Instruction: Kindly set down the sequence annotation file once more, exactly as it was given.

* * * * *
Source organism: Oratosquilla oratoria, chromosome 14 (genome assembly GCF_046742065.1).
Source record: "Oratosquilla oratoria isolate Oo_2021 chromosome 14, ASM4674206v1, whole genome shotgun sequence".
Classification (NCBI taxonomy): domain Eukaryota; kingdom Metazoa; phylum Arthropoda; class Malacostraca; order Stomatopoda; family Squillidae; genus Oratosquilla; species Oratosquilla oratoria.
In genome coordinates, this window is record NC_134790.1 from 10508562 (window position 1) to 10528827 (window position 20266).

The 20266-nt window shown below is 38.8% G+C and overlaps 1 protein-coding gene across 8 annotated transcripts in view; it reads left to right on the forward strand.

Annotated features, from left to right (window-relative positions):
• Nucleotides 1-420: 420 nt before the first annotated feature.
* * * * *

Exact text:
Source organism: Oratosquilla oratoria, chromosome 14 (genome assembly GCF_046742065.1).
Source record: "Oratosquilla oratoria isolate Oo_2021 chromosome 14, ASM4674206v1, whole genome shotgun sequence".
Classification (NCBI taxonomy): domain Eukaryota; kingdom Metazoa; phylum Arthropoda; class Malacostraca; order Stomatopoda; family Squillidae; genus Oratosquilla; species Oratosquilla oratoria.
In genome coordinates, this window is record NC_134790.1 from 10508562 (window position 1) to 10528827 (window position 20266).

The 20266-nt window shown below is 38.8% G+C and overlaps 1 protein-coding gene across 8 annotated transcripts in view; it reads left to right on the forward strand.

Annotated features, from left to right (window-relative positions):
• Nucleotides 1-420: 420 nt before the first annotated feature.